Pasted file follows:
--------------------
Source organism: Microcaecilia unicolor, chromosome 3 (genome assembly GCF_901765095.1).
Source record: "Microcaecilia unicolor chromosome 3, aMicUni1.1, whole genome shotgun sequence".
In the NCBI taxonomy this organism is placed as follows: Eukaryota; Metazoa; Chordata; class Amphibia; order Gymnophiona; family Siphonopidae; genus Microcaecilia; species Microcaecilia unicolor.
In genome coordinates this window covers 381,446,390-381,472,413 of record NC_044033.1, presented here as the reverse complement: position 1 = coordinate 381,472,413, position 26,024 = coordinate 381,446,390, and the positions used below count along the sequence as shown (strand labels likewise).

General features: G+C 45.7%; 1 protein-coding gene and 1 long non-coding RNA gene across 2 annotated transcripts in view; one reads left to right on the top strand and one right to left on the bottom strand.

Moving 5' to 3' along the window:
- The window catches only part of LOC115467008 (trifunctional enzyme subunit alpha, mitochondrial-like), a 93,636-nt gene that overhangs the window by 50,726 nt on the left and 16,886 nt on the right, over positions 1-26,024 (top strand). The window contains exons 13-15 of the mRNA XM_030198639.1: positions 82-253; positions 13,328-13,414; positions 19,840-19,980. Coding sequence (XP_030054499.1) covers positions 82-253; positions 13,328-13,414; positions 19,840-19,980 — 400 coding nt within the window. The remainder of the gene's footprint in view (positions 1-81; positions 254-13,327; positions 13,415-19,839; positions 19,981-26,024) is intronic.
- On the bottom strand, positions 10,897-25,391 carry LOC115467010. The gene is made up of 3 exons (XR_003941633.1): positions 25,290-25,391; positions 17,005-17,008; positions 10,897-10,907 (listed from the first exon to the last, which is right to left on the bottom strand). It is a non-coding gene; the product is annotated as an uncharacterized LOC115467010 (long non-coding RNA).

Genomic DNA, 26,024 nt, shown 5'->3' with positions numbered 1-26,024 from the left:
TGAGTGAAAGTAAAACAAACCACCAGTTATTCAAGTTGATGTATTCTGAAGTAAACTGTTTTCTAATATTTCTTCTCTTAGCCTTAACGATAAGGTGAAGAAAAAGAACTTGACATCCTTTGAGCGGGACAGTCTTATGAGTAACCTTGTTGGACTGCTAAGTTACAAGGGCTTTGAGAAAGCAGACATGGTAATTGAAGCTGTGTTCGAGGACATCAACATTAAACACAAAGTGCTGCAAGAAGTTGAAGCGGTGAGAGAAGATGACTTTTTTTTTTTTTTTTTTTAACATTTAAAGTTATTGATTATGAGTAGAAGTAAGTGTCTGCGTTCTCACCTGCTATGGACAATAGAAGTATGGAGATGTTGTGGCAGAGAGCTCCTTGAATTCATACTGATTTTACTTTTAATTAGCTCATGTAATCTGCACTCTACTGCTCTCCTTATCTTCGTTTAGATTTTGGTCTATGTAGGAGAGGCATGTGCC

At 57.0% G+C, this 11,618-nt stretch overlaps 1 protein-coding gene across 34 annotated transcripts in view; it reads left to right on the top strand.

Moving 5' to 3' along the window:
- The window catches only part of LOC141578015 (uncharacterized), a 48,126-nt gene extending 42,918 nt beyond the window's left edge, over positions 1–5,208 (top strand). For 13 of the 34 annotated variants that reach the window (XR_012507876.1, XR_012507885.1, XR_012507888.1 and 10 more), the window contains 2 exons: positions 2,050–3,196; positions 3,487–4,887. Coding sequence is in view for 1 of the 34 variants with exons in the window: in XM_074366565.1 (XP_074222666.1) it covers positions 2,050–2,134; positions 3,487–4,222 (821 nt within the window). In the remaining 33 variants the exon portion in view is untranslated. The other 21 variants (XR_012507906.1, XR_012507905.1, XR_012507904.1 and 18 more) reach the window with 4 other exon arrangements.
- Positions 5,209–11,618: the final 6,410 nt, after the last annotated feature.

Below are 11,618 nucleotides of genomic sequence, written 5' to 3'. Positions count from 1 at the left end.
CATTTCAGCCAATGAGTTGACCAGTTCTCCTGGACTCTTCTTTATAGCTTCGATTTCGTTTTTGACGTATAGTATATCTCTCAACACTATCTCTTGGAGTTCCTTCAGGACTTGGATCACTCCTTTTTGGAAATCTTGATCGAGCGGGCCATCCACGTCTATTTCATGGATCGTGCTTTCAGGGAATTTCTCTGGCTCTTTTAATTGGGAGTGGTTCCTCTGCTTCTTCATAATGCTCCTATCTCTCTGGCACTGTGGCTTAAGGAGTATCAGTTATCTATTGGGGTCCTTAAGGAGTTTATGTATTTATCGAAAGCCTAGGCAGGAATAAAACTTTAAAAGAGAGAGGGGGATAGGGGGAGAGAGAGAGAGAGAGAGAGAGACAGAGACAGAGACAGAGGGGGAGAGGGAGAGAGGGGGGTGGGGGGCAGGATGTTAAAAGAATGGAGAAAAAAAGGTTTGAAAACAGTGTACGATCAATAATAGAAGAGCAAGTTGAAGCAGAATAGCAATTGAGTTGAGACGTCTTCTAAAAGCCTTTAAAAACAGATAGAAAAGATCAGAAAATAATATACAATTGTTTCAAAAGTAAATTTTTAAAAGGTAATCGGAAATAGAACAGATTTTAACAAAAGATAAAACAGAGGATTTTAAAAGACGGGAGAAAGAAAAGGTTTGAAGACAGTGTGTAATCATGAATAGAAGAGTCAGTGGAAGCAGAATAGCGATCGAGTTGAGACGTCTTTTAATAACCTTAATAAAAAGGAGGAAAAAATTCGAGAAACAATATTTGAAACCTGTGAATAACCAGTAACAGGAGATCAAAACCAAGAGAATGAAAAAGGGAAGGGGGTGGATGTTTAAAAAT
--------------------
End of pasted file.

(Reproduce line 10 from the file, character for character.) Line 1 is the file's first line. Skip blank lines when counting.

TGAGTGAAAGTAAAACAAACCACCAGTTATTCAAGTTGATGTATTCTGAAGTAAACTGTTTTCTAATATTTCTTCTCTTAGCCTTAACGATAAGGTGAAGAAAAAGAACTTGACATCCTTTGAGCGGGACAGTCTTATGAGTAACCTTGTTGGACTGCTAAGTTACAAGGGCTTTGAGAAAGCAGACATGGTAATTGAAGCTGTGTTCGAGGACATCAACATTAAACACAAAGTGCTGCAAGAAGTTGAAGCGGTGAGAGAAGATGACTTTTTTTTTTTTTTTTTTTAACATTTAAAGTTATTGATTATGAGTAGAAGTAAGTGTCTGCGTTCTCACCTGCTATGGACAATAGAAGTATGGAGATGTTGTGGCAGAGAGCTCCTTGAATTCATACTGATTTTACTTTTAATTAGCTCATGTAATCTGCACTCTACTGCTCTCCTTATCTTCGTTTAGATTTTGGTCTATGTAGGAGAGGCATGTGCC